“People dream about Beirut. Everyday. They want to visit this place,” said Kayyal. During our meeting at a popular café near the Ba’hai Gardens, the freshly-out-of-jail Kayyal was interrupted by friends congratulating him on his trip to Beirut. “You know it’s the place that designed all your personality, your childhood heroes, like when we were children if we thought who are our heroes—like ok, besides Superman and Batman—but you talk about Naji Ali and Ghassan Kanafani, and Yasser Arafat. All these people lived in Beirut and worked in Beirut and were killed in Beirut,” said Kayyal, wheeling into a rhythmic pentameter.

Kayyal’s animation when detailing the Lebanese city could not be overlooked. To him Beirut is part of the landscape of his cultural and historical identity that he was not able to fully recognize until his trip. As a Palestinian, he is culturally of the region, but as an Israeli citizen, the borders of the Jewish state sequester him from the remainder of the Arab world. And as a writer to an Arab audience, his displacement from his geographical and cultural context is particularly jarring, and almost a reverse exile. Whereas in the past Palestinians were forced from their historical homeland, today those that remained and entered the fabric of Israeli society face an existential erasure by Jewish society.

“Beirut is the most important place for us as a Palestinian, more than Jerusalem. Because nothing really happened in Jerusalem”—except to those that originate there.  But in Beirut, said Kayyal, the Palestine Liberation Organization became a tour de force, and Beirut housed Palestine’s greatest writers and artists in exile. “We are here in Palestine, but most of our stories happened outside of Palestine, like in Beirut, in Jordan, in Tunisia, in Syria.” he continued. “Our politics as Palestinians is not related to ‘a place’—like the events happened outside of Palestine.”

But in his beloved Beirut, “it’s the opposite. There everything happened in the same city… There is no corner, there is no place, there is no street that doesn’t have a story of a war, of a political party.” He added, “Haifa is the most beautiful city” in the Middle East, but that in Beirut, one feels more part of the broader region and material spaces that constructed his tastes and his aesthetics.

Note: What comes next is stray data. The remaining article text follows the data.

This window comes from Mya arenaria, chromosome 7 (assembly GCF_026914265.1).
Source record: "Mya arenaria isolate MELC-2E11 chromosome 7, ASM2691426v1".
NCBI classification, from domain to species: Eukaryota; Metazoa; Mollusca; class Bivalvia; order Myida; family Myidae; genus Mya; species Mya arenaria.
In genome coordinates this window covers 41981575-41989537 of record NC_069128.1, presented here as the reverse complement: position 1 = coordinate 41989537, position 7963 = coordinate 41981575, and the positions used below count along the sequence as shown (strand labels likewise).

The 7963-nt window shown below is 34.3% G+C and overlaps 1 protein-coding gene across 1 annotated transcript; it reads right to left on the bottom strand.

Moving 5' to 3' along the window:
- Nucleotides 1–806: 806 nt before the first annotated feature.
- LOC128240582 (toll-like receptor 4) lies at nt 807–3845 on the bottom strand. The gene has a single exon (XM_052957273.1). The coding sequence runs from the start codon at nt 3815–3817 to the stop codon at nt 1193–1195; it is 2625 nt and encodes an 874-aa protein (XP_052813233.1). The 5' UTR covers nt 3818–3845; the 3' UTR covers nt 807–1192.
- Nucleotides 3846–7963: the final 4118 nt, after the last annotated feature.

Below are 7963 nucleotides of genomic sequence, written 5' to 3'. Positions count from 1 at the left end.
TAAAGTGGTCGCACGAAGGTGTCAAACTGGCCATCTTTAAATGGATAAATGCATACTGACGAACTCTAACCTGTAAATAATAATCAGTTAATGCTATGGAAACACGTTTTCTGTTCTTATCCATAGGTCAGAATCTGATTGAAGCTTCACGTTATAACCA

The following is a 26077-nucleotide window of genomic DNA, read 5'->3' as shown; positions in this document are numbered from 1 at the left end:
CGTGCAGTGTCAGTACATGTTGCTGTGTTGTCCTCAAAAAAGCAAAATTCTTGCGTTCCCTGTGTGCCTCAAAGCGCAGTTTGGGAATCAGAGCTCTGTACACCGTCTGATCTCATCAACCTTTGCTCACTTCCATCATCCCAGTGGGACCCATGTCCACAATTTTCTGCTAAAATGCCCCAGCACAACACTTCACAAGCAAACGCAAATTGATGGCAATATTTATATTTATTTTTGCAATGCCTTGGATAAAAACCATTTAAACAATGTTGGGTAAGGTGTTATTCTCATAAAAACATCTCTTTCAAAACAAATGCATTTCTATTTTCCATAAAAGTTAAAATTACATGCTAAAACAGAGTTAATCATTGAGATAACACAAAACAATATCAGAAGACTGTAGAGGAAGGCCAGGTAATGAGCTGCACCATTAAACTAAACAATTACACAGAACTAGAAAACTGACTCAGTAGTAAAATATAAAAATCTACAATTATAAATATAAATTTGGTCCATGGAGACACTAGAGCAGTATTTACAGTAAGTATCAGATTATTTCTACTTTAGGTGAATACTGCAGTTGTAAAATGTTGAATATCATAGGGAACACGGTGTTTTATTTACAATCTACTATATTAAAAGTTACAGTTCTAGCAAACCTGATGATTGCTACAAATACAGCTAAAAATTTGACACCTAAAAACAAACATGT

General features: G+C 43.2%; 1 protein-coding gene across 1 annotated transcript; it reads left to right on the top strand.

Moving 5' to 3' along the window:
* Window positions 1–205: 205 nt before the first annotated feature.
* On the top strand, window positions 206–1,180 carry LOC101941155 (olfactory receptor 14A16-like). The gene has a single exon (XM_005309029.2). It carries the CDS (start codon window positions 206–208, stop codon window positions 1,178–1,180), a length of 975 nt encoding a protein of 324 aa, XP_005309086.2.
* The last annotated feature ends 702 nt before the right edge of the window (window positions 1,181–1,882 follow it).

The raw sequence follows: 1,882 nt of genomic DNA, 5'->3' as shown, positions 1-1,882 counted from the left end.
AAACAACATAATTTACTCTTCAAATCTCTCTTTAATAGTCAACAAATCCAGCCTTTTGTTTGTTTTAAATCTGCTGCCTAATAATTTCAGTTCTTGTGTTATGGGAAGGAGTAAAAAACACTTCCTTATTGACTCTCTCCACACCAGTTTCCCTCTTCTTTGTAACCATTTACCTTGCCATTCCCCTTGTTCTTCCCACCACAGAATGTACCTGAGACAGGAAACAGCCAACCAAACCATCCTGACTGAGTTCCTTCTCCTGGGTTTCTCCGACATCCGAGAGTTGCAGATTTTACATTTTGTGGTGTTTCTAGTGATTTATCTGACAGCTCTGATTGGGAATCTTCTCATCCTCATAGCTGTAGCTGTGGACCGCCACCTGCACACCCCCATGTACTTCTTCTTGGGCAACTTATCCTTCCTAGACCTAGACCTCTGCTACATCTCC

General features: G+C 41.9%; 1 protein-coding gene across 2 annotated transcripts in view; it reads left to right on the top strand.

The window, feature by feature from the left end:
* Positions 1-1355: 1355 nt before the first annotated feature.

Alex Kane

Alex Kane is a freelance journalist who focuses on Israel/Palestine and civil liberties. Follow him on Twitter @alexbkane.

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Allison Deger

Allison Deger is the Assistant Editor of Follow her on twitter at @allissoncd.

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19 Responses

  1. Woody Tanaka on April 29, 2014, 12:18 pm

    Ah such respect for freedom of the press they have in Jewish Disneyland…

    • Walid on April 30, 2014, 10:31 am

      Speaking of freedom of the press issues, there’s a major one currently boiling up in Beirut this week. Lebanon’s press that’s just about the only one in the region to have real freedom is being assaulted by the UN’s kangaroo court, the International Tribunal for Lebanon at the Hague (re the Hariri assassination). Al-Akbar and Jadeed TV have been indicted on charges of contempt of court and obstruction of justice, both being bogus charges. Principals of these 2 organizations have been summoned to the Hague for May 8 where if found guilty face a fine of 100,000 euros and 7 years in jail.

      For those interested in the story:

  2. a blah chick on April 29, 2014, 12:56 pm

    Meanwhile Israeli Jews with slogans on THEIR Facebook pages like “kill the Arabs” walk around footloose and fancy free. But I’m sure that the Zionists that post here will offer a perfectly good explanation for that.

  3. Kay24 on April 29, 2014, 1:35 pm

    Cruelty, preventing journalists from writing the truth, and discrimination, alive and well in zioland. Hey Barbara Boxer, what do you think of the “only democracy” in the Middle East now?

  4. Walid on April 29, 2014, 1:41 pm

    Israel’s Lisa Goldman visited Beirut twice after the war of 2006. Once on her own and when she returned to Israel, the Channel 2 or 10 people sent her back to file a report from there. She entered Lebanon using her Canadian passport and on her return and after her program was aired on Israeli TV, was detained for questioning for a couple of hours only.

    Kayyal as a Palestinian-Israeli doesn’t have this privilege.

  5. Taxi on April 29, 2014, 3:23 pm

    Yeah sure Majd was gonna get the shin-bet-hollywood treatment. No surprises there that the zionist regime behaves like the fascists they are – and I think Majd is well aware of this too. Which is probably why he seems to be more interested in sharing his thrilling experience about visiting Lebanon with us. A precious experience for Majd and a memory that the zionists will never be able to confiscate or kidnap at gunpoint (heheheh!).